Scott Hutcheson from the Mayor's Office of Cultural Economy plans to make navigating City Hall red tape easier for businesspeople. 

"Can you do what you want to do where you want to do it?" According to Scott Hutcheson, Cultural Economy Advisor to Mayor Mitch Landrieu, that's the question. Recent controversies involving The Circle Bar and Siberia have caused some to think the Mayor has declared war on live music, but Hutcheson doesn't see it that way. "What you saw happen was not against musicians or the music. It was a business who was not in compliance with the licenses they had. The impact happened to be on musicians. This isn't about valuing or not valuing music. It's about a business owner satisfying his obligations as a business owner."

In the case of The Circle Bar, city officials helped owner Dave Clements get his paperwork in order so that he could once again have live music in slightly more than a week. People in Councilperson Kristin Gisleson-Palmer's office are similarly working with the owners of Siberia to help them work through the zoning maze they ran into. To help avoid similar situtions in the future, the Mayor's Office of Cultural Economy will roll out "Permits and Licenses for Cultural Businesses: A Basic Guide" this fall, ideally next month. It's a step-by-step guide to the process of opening a business, particularly with regards to zoning, licenses and permits, and in its draft form, it boils the process down to 10 pages starting with "Zoning 101." The remaining 23 pages lay out the legalese summarized in the guide.

"This is a tool," Hutcheson says. "It doesn't change the law, but it lets people come in knowing your first question should be about zoning, your second question should be about your occupational pieces, and walk them through that and connect them to the people who have those answers."

Clearly, City Hall's historic reputation as a bureaucratic tangle is a sensitive point, and the guide is only part of the effort to clarify the process. Zoning Administrator Edward Horan recognizes that the zoning map on the city's website has its shortcomings. Interested parties can't search by address, but instead click on a series of map coordinates to download a corresponding pdf. Finding zoning for a specific address requires downloading a series of pdfs to hunt "Battleship"-style for the actual target location.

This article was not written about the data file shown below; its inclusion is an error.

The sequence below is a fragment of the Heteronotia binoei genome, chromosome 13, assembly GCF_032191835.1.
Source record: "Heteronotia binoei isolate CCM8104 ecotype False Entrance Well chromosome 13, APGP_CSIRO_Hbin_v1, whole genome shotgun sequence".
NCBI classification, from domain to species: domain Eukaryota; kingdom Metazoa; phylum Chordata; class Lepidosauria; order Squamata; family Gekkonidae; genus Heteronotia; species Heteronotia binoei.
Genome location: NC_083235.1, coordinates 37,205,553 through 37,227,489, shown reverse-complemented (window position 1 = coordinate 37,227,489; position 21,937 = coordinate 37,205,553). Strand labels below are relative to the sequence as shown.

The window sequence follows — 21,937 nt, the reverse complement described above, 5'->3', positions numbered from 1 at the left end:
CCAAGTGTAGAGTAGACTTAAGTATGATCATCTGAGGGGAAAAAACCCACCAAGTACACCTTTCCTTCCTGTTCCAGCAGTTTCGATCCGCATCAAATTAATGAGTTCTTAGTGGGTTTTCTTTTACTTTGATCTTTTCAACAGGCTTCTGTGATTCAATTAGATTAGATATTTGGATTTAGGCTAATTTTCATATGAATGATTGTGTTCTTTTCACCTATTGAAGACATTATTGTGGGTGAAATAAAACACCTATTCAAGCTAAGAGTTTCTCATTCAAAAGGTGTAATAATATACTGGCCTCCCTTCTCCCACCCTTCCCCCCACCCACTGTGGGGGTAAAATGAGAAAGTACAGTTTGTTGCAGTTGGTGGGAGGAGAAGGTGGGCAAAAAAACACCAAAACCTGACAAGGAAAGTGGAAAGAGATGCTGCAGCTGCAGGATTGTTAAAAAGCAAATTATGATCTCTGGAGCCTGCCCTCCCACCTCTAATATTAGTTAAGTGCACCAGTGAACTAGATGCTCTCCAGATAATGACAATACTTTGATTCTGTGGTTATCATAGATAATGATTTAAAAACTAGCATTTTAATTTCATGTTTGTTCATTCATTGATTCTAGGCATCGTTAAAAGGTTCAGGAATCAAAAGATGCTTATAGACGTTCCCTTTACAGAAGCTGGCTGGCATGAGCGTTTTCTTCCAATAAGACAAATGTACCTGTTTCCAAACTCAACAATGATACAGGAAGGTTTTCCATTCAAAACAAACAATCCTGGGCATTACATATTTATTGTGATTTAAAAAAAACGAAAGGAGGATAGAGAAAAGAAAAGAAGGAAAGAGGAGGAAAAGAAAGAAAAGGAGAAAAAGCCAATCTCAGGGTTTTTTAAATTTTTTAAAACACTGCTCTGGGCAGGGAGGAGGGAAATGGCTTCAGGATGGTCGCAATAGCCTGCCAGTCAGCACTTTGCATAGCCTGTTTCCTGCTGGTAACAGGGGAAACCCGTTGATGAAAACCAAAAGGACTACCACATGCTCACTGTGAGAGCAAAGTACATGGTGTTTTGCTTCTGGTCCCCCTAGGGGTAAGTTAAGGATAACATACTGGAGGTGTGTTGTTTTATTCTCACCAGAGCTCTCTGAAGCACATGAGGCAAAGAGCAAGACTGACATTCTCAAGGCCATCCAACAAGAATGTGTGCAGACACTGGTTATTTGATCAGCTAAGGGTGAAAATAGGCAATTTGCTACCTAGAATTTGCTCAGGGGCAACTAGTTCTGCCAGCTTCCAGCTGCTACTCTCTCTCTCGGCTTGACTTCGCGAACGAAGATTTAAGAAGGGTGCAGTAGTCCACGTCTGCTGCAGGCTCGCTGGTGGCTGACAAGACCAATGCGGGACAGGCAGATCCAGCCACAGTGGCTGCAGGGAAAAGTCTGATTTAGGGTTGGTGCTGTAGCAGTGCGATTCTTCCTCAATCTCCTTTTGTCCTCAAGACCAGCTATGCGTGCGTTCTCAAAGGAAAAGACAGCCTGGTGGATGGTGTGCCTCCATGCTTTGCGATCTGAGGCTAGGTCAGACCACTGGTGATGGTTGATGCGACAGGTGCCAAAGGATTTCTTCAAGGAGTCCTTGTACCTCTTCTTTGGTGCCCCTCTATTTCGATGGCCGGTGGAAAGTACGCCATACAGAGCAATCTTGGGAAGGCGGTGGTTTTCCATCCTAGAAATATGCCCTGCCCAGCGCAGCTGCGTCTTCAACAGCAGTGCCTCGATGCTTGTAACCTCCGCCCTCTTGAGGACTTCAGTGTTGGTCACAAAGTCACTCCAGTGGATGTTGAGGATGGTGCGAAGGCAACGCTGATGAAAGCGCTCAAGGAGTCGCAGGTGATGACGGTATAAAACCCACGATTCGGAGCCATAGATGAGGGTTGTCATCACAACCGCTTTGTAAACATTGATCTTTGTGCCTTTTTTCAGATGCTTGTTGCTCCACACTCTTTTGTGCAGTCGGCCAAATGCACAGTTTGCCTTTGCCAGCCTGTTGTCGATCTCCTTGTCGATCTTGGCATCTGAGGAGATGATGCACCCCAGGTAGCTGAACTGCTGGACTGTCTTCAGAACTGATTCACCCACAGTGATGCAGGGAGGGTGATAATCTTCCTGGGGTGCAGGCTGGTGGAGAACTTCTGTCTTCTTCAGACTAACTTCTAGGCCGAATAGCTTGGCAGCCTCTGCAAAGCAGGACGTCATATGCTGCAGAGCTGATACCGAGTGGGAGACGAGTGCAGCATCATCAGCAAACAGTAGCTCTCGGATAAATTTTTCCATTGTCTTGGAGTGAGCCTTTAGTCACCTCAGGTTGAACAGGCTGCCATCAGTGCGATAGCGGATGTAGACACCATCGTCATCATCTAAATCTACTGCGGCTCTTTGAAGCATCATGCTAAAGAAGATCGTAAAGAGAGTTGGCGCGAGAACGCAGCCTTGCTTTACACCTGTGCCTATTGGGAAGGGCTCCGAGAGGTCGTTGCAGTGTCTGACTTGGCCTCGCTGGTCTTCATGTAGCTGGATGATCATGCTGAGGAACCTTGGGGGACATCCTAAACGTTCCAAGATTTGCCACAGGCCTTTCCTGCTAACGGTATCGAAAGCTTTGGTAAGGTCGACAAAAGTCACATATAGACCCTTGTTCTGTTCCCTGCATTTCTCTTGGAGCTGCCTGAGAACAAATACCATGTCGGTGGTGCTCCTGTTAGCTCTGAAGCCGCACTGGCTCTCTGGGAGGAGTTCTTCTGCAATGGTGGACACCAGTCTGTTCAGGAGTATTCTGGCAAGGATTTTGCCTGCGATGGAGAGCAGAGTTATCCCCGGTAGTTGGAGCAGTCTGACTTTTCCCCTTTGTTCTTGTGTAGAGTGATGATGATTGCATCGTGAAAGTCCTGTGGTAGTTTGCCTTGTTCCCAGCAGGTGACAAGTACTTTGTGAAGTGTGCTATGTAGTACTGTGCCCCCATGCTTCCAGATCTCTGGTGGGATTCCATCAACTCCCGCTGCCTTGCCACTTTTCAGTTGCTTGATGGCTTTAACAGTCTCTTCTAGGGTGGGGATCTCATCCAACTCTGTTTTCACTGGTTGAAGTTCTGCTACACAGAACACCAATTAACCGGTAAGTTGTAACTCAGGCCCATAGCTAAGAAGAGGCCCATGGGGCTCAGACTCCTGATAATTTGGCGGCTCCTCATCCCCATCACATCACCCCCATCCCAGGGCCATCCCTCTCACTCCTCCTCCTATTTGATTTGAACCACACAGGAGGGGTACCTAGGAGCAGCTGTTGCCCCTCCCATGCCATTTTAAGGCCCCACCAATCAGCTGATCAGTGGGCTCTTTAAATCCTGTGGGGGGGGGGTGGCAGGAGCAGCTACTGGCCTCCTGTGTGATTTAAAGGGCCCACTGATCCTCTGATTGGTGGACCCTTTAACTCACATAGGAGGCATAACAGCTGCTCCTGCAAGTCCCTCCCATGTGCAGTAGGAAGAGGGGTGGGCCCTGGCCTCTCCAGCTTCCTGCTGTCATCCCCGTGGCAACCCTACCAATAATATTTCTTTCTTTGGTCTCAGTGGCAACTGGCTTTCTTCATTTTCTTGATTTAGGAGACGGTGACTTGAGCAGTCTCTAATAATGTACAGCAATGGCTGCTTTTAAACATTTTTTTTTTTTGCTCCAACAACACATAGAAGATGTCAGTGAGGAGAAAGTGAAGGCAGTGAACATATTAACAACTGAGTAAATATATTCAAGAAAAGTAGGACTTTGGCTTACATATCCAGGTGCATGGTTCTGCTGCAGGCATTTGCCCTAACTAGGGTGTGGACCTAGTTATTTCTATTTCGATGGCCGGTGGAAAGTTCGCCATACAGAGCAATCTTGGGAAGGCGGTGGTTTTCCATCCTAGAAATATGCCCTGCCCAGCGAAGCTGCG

"I've been working with the GIS - the web-based mapping - to get a more public-friendly zoning interface," Horan says. "We're not there yet, but we're going to get there."

Many problems that business owners face arise from changes that come about to address financial concerns. Collector of Revenue Romy Samuel believes restauranteurs, for example, "probably really want to open a bona fide restaurant but it evolves into something else. We want to make sure you're compliant." To that end, she suggests that people opening businesses be as upfront as possible not only about planned uses but possible uses. "You have to tell us what you'd like to do. That's what we operate on. You can't leave out that you want to do live entertainment, even if it's a thought. Let us know because that's the only thing we can operate off of."